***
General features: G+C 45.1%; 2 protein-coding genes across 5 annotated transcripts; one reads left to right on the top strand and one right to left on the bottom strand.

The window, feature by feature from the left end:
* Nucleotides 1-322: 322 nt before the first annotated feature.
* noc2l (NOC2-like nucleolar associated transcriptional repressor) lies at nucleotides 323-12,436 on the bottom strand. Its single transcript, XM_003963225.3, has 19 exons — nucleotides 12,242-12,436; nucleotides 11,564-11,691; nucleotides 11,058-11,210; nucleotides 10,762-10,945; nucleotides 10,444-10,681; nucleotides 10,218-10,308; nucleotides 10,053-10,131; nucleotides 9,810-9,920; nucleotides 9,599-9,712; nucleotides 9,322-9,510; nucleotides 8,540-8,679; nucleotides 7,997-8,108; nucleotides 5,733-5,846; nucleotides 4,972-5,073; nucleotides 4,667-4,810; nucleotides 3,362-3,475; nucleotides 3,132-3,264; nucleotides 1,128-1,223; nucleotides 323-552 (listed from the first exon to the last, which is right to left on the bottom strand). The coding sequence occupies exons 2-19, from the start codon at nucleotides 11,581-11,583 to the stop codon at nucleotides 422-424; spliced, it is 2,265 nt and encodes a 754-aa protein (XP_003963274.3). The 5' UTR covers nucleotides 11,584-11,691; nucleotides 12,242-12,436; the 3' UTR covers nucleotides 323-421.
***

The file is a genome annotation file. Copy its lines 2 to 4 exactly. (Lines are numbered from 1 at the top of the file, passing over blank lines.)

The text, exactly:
The window, feature by feature from the left end:
* Nucleotides 1-322: 322 nt before the first annotated feature.
* noc2l (NOC2-like nucleolar associated transcriptional repressor) lies at nucleotides 323-12,436 on the bottom strand. Its single transcript, XM_003963225.3, has 19 exons — nucleotides 12,242-12,436; nucleotides 11,564-11,691; nucleotides 11,058-11,210; nucleotides 10,762-10,945; nucleotides 10,444-10,681; nucleotides 10,218-10,308; nucleotides 10,053-10,131; nucleotides 9,810-9,920; nucleotides 9,599-9,712; nucleotides 9,322-9,510; nucleotides 8,540-8,679; nucleotides 7,997-8,108; nucleotides 5,733-5,846; nucleotides 4,972-5,073; nucleotides 4,667-4,810; nucleotides 3,362-3,475; nucleotides 3,132-3,264; nucleotides 1,128-1,223; nucleotides 323-552 (listed from the first exon to the last, which is right to left on the bottom strand). The coding sequence occupies exons 2-19, from the start codon at nucleotides 11,581-11,583 to the stop codon at nucleotides 422-424; spliced, it is 2,265 nt and encodes a 754-aa protein (XP_003963274.3). The 5' UTR covers nucleotides 11,584-11,691; nucleotides 12,242-12,436; the 3' UTR covers nucleotides 323-421.